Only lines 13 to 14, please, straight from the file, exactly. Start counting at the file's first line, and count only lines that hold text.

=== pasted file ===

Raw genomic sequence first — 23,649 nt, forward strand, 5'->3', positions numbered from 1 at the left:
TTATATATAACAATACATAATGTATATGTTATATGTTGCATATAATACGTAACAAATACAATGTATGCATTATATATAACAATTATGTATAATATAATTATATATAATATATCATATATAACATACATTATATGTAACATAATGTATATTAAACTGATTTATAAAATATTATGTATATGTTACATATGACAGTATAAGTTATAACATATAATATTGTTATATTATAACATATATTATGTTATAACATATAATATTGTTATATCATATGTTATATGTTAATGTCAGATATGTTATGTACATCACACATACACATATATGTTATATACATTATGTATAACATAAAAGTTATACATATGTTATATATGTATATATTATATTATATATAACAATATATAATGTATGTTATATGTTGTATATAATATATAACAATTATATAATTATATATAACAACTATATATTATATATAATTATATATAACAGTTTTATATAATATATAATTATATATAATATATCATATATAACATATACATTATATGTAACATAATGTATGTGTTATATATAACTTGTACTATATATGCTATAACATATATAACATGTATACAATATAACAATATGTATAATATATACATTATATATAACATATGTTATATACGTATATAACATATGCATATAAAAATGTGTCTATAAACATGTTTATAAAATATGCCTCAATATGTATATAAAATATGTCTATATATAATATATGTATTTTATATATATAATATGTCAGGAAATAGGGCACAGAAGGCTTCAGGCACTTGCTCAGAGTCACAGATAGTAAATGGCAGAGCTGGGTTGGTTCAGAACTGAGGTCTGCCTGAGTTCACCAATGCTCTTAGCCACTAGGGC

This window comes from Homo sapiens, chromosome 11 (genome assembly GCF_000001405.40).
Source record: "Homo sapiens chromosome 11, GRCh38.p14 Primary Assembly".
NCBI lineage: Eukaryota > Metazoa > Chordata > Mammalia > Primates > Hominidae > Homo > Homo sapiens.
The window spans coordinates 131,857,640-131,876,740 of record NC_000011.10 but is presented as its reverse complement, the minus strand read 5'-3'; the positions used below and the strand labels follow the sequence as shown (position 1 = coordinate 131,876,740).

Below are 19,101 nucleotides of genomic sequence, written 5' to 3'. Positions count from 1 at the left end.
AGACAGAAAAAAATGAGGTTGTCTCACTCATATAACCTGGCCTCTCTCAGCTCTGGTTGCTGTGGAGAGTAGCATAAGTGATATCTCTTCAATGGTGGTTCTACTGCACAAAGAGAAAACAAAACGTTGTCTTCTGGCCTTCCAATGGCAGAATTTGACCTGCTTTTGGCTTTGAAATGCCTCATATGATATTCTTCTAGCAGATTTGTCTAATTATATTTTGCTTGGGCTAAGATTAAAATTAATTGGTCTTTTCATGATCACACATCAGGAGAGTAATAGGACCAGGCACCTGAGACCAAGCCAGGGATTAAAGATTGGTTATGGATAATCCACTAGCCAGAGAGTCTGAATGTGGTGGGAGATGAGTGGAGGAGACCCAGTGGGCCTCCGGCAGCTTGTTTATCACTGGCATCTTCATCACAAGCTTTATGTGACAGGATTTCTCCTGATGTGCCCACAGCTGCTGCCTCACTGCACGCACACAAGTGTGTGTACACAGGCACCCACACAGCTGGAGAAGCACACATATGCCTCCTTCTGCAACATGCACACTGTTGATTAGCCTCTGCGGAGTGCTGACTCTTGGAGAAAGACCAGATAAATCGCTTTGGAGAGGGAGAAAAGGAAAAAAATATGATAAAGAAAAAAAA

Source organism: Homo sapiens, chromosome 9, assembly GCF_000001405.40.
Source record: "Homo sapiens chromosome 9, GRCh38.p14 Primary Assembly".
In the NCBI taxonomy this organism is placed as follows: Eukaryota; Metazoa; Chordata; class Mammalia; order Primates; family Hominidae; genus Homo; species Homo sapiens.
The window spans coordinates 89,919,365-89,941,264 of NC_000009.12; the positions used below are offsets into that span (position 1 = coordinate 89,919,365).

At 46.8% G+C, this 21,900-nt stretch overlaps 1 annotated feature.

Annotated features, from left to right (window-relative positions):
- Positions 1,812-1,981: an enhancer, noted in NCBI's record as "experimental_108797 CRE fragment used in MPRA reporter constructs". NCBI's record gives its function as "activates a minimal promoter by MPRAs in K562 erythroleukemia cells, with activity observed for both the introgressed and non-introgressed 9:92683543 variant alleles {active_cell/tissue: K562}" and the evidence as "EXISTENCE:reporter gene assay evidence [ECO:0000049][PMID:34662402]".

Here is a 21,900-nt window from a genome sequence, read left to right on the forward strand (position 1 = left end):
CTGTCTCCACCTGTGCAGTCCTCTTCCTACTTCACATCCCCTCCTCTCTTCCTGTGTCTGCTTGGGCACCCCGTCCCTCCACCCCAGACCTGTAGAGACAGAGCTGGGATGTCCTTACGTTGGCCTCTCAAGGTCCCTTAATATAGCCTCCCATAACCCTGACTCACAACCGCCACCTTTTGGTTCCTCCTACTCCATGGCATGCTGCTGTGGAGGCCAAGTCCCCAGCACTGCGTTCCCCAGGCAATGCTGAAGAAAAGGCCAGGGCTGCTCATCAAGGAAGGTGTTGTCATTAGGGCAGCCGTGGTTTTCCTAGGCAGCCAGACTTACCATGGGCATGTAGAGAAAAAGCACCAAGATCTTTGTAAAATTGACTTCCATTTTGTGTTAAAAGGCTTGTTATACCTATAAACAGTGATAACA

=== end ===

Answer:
At 46.8% G+C, this 21,900-nt stretch overlaps 1 annotated feature.

Annotated features, from left to right (window-relative positions):